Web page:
Looking Back on 2015 and The IIA: The Updated Professional Guidance Framework

Kyle FurtisBy Kyle Furtis
Managing Director, Internal Audit and Financial Advisory

 

 

 

Looking back on 2015, an overlooked, but important development for internal audit professionals was the revision of the International Professional Practices Framework (IPPF), an evolving collection of guidance by The Institute of Internal Auditors (The IIA) that has provided professional direction to internal auditors worldwide since 1947.

Although the announcement back in July didn’t garner the headlines of, say, Sarbanes-Oxley, or even the 2013 update of the Committee of Sponsoring Organizations of the Treadway Commission (COSO) Internal Control – Integrated Framework, it really was important news. Here’s why:

  • The IIA, with more than 180,000 members around the world, is the internal audit profession’s global voice, chief advocate and principal educator.
  • The IPPF is the organization’s collection of both current thought and time-tested wisdom – a blueprint for how the body of knowledge and guidance fit together to support the professional practice of internal auditing.
  • Changes in today’s business world and the risks associated with them are accelerating like never before. This makes it imperative for those on the front lines to have the most progressive practical guidance to help their organizations successfully navigate these risks.

Granted, the changes to the IPPF weren’t radical – The IIA added a mission statement and articulated 10 core principles for the professional practice of internal auditing. The changes do not affect the content of other key mandatory IPPF elements, such as the definition of internal auditing, the code of ethics, or the international standards for the professional practice of internal auditing (Standards).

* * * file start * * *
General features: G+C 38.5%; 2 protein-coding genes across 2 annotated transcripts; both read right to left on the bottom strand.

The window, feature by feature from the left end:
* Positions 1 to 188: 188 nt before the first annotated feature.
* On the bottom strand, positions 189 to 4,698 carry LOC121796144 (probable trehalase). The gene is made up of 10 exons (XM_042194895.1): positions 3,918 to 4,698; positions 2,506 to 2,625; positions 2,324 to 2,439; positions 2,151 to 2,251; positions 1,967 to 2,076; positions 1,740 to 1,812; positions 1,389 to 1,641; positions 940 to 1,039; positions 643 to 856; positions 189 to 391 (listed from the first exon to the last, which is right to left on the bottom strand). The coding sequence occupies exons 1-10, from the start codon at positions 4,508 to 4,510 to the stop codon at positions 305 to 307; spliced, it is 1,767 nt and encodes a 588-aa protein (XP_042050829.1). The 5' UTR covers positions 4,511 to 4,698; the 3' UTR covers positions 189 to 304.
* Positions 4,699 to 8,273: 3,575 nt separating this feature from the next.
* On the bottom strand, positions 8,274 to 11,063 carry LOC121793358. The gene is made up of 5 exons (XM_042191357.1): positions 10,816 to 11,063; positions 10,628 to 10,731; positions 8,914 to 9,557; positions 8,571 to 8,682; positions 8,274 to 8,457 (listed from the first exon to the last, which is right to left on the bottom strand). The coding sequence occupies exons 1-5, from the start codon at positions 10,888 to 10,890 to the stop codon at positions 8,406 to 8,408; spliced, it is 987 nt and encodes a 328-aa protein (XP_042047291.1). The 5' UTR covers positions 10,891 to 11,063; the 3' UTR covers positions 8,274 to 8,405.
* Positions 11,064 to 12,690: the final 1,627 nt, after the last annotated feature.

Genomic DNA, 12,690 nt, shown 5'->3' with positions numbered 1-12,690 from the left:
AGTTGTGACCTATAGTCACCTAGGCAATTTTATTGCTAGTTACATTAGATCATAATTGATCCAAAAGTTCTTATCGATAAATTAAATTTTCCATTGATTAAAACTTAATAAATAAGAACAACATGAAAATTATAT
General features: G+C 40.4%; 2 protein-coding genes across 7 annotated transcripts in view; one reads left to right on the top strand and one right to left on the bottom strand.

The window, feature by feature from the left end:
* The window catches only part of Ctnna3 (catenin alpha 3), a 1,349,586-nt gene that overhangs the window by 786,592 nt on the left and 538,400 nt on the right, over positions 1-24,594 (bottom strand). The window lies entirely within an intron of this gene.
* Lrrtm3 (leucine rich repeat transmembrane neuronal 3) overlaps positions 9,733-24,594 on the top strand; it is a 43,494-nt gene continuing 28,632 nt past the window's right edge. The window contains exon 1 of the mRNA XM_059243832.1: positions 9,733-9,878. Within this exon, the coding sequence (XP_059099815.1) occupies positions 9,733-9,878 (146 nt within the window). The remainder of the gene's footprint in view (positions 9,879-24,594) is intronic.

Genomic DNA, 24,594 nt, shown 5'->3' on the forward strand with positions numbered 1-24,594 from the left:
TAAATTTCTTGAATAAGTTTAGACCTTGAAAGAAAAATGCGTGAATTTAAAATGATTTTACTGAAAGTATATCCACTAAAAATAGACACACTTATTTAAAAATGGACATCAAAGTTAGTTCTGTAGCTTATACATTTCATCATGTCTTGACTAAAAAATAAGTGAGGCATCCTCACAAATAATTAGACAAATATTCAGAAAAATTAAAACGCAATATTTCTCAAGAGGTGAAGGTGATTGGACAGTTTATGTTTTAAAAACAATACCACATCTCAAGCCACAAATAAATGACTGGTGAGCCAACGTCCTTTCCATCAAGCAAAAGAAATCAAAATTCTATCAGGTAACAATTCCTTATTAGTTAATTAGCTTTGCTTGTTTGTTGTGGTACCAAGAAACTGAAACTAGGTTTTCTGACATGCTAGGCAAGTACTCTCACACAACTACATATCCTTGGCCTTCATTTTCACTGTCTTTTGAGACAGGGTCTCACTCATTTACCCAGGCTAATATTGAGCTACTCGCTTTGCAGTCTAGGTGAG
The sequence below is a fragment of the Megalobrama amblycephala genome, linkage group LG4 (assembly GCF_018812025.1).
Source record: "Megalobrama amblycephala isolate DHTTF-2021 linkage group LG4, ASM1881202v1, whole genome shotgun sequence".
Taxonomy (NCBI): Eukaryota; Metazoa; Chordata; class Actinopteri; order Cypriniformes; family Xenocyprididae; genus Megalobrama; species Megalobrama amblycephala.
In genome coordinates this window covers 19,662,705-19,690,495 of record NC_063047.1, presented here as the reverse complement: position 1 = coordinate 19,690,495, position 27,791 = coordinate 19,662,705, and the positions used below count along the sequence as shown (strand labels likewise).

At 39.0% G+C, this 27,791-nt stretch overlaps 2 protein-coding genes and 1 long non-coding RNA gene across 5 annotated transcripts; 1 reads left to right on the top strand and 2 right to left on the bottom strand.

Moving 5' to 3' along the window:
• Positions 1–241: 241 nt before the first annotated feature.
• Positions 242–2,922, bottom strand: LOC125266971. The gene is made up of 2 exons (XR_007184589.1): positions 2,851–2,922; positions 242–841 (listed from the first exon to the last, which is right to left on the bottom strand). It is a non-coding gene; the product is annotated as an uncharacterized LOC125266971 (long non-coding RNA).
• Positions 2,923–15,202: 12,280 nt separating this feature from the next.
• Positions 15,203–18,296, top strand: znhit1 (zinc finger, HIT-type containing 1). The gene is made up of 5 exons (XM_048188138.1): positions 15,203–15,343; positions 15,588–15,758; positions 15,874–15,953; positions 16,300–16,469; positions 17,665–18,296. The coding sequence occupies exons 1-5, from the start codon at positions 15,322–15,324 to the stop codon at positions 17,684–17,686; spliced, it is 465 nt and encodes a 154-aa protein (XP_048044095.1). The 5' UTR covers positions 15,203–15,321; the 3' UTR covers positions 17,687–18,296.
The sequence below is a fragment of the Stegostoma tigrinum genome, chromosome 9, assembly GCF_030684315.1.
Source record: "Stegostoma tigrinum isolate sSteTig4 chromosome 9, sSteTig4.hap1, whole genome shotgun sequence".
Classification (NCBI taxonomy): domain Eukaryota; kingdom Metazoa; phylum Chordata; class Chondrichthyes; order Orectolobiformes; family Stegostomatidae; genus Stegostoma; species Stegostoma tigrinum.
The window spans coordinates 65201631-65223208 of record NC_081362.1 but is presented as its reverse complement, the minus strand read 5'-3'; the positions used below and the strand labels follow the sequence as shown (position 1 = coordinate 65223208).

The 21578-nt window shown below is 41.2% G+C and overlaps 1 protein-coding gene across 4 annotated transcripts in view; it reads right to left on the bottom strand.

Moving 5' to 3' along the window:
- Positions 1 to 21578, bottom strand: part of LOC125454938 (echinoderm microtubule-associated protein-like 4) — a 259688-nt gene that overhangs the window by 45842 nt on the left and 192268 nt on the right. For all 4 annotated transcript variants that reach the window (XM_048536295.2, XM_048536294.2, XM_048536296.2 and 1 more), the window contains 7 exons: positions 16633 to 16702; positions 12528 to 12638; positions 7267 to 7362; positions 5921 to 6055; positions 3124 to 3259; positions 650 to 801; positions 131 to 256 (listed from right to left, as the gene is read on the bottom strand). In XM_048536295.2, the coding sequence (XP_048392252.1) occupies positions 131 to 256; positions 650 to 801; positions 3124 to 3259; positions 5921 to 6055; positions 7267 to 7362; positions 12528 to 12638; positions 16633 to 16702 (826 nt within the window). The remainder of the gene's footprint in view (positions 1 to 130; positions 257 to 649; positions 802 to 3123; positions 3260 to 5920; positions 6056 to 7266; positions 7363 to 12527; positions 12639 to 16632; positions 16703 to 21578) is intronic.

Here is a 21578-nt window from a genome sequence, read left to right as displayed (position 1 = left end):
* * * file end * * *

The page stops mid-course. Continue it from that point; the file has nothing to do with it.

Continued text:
The new core principles highlight what effective internal auditing looks like in practice as it relates to the individual auditor, the internal audit function, and internal audit outcomes. These include, among other things, demonstrating integrity, objectivity, competence and due professional care. The principles also highlight the need for internal audit to be proactive, insightful and future-focused.

Other IPPF enhancements include:

  • Transitioning “Practice Advisories” to a more comprehensive suite of “Implementation Guidance,” and
  • Grouping “Practice Guides” and “Global Technology Audit Guides” (GTAGs) as “Supplemental Guidance.”

These are small but important changes toward making the IPPF stronger – exactly the kind of leadership we’d expect from The IIA. I recommend taking a few minutes to look them over if you haven’t yet, and I look forward to another strong internal audit year.

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